The huge opportunity of natural gas vehicles to decarbonize transport
Changing to natural gas vehicles today makes it possible to reach the 2030 target of 30% greenhouse gas
emissions reduction coming from road transport ahead of time. The target can only be reached with a
higher share of alternative fuels, including natural gas, as diesel will become less attractive for air quality
The average CO2 emissions for Europe’s car fleet reduced from 162 grams per kilometer in 2005 to 127
grams in 2013, a reduction of 22% (ICCT, 2014). This reduction has been the result of improved fuel
efficiency, but mainly happened because of a large shift in the use of petrol to diesel. As diesel will
become less attractive in the coming years, through stricter rules on air pollution and cities starting to
ban diesel vehicles from city centers, decarbonization will depend strongly on alternative fuels, such as
CNG cars already comply with the 2020 average CO2 target of 95 grams per kilometer. For trucks, the EU
is working on ways to measure CO2 emissions and aims at introducing a fuel efficiency standard for
heavy-duty vehicles, which are entirely based on diesel engines. Natural gas is the only viable alternative
to diesel used in long-distance trucks, as also shown by the LNG Blue Corridors Project and many fleet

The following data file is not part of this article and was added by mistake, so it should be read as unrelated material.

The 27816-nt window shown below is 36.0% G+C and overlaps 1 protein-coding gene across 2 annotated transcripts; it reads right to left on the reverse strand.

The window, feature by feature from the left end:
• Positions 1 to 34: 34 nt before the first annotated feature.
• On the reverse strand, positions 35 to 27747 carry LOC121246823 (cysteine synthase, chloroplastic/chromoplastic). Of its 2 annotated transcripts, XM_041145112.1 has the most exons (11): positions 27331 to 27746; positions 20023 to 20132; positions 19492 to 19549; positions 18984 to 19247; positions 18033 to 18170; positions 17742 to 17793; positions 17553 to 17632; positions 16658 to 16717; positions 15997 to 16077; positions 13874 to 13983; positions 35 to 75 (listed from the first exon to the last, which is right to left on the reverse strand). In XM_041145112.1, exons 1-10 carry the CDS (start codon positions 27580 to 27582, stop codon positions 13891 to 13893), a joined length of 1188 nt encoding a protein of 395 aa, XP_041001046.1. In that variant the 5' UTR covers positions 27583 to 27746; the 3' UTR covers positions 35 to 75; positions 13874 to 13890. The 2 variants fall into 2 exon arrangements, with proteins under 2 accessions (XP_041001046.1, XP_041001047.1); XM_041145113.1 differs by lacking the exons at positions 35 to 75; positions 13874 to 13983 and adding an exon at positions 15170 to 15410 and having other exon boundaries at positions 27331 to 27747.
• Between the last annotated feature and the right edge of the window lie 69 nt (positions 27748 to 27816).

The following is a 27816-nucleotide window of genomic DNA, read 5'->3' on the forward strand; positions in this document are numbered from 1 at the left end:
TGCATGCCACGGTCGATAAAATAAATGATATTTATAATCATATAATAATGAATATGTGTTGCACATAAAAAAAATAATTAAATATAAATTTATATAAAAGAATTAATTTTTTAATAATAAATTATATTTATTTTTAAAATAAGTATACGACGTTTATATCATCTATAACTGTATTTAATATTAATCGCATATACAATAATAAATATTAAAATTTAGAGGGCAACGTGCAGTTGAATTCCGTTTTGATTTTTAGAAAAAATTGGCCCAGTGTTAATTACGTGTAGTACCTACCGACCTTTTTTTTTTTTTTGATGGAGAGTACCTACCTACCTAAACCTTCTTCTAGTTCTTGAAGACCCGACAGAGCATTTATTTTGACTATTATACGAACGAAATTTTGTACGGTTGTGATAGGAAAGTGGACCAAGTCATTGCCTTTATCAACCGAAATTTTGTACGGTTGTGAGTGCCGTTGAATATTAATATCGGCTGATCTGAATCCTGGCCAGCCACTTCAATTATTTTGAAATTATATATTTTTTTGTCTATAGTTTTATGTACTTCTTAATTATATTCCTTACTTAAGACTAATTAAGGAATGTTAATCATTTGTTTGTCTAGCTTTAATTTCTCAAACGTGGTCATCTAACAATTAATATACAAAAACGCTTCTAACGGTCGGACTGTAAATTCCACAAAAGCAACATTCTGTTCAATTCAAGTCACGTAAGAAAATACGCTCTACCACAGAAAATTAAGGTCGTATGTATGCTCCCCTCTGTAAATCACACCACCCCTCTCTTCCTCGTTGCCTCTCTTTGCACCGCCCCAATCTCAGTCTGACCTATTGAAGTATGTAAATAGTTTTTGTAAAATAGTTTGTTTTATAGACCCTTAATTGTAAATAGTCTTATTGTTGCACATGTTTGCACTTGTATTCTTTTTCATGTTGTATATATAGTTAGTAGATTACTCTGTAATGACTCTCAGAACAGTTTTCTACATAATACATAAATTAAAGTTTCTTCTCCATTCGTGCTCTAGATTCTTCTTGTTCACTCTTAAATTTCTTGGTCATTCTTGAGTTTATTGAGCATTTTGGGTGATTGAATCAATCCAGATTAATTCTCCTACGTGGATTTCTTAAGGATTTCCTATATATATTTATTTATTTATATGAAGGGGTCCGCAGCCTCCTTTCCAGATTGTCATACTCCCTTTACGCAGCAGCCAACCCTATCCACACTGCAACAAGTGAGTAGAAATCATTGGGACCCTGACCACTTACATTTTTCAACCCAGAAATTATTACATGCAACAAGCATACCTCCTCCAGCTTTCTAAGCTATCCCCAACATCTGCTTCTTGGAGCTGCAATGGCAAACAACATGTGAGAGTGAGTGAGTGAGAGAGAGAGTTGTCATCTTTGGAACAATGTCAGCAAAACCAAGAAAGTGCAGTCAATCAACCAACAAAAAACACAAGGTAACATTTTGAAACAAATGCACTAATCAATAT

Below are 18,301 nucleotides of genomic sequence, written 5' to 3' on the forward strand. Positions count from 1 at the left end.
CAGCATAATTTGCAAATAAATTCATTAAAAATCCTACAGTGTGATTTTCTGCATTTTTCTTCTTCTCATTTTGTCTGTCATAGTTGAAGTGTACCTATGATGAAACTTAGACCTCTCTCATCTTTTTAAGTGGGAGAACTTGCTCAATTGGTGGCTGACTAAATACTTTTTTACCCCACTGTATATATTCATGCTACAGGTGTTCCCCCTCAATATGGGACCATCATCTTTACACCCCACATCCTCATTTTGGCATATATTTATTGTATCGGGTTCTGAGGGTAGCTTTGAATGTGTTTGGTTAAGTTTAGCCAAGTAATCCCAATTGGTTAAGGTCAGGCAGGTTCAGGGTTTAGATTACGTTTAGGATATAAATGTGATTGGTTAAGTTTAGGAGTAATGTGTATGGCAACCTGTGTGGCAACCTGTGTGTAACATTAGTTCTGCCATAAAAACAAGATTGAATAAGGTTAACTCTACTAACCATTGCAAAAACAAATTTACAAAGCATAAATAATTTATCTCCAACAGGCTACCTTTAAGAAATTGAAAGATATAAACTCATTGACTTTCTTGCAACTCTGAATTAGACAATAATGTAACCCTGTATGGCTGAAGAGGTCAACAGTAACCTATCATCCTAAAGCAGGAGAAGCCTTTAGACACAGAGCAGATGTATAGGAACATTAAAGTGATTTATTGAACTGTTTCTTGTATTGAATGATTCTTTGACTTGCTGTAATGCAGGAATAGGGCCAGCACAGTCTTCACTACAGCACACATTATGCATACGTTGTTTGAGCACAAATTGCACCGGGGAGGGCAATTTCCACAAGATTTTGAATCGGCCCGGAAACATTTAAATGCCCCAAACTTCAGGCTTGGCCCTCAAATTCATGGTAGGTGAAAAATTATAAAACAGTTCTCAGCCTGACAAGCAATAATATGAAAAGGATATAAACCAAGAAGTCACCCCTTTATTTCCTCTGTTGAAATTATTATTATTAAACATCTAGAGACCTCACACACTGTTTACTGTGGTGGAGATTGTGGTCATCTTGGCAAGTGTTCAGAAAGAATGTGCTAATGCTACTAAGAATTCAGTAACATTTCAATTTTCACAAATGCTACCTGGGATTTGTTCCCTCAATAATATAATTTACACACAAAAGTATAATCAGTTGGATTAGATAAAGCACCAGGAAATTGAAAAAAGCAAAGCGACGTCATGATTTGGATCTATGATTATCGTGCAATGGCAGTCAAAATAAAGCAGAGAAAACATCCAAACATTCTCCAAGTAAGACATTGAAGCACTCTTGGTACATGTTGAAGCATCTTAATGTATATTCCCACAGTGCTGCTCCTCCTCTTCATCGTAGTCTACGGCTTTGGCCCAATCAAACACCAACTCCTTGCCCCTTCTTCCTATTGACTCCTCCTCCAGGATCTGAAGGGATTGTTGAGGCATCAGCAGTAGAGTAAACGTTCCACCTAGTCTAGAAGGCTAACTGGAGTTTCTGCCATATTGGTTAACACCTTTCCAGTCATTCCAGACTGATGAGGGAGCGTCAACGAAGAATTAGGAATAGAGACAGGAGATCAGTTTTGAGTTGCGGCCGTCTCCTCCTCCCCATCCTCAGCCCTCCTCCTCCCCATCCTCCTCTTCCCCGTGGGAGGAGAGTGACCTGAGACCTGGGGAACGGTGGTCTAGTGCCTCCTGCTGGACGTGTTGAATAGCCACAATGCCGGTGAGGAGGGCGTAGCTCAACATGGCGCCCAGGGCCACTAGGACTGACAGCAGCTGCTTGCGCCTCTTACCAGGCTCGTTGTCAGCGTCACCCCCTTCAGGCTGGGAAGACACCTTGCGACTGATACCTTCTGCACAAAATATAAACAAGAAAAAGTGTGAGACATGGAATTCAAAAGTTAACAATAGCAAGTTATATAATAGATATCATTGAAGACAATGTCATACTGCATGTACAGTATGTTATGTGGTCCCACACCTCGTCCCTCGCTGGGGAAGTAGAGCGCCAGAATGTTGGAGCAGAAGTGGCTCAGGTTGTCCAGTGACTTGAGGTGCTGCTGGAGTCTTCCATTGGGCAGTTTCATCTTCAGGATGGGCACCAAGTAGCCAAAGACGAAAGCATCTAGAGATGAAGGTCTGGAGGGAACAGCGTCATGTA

operators willing to switch to natural gas. “The huge potential and benefits of natural gas engines are
not sufficiently rewarded”, said Matthias Maedge, Secretary General of NGVA Europe.
In a 2030 scenario, industry estimates that NGVs will emit 30% less CO2 compared to diesel, with even
higher reduction versus petrol. On top of that, significant reductions will be achieved with increased
blending of natural gas with renewable methane, including biomethane and Synthetic Natural Gas
(SNG). Substantial efficiency gains in natural gas engines can still be achieved by 2030, in the scope of at
least 10 to 15%, closing the efficiency gap to diesel engines.
The shift to cleaner and more sustainable mobility will only work when using a mix of alternative fuels.
Natural gas can be a key contributor, but also hydrogen, electricity and liquid biofuels are needed.
However, the discussion must be based on a functioning market and should also take into account the
costs of the fuel, vehicles and components to achieve our goals in a cost-efficient way. A realistic
analysis shows that we are still relatively far away from that. In the end, all solutions must play a role
wherever it makes sense, the upcoming strategy from the Commission on decarbonization should
therefore recognise CNG and LNG vehicles as a crucial tool to achieve Europe’s GHG reduction and
sustainability goals for the transport sector.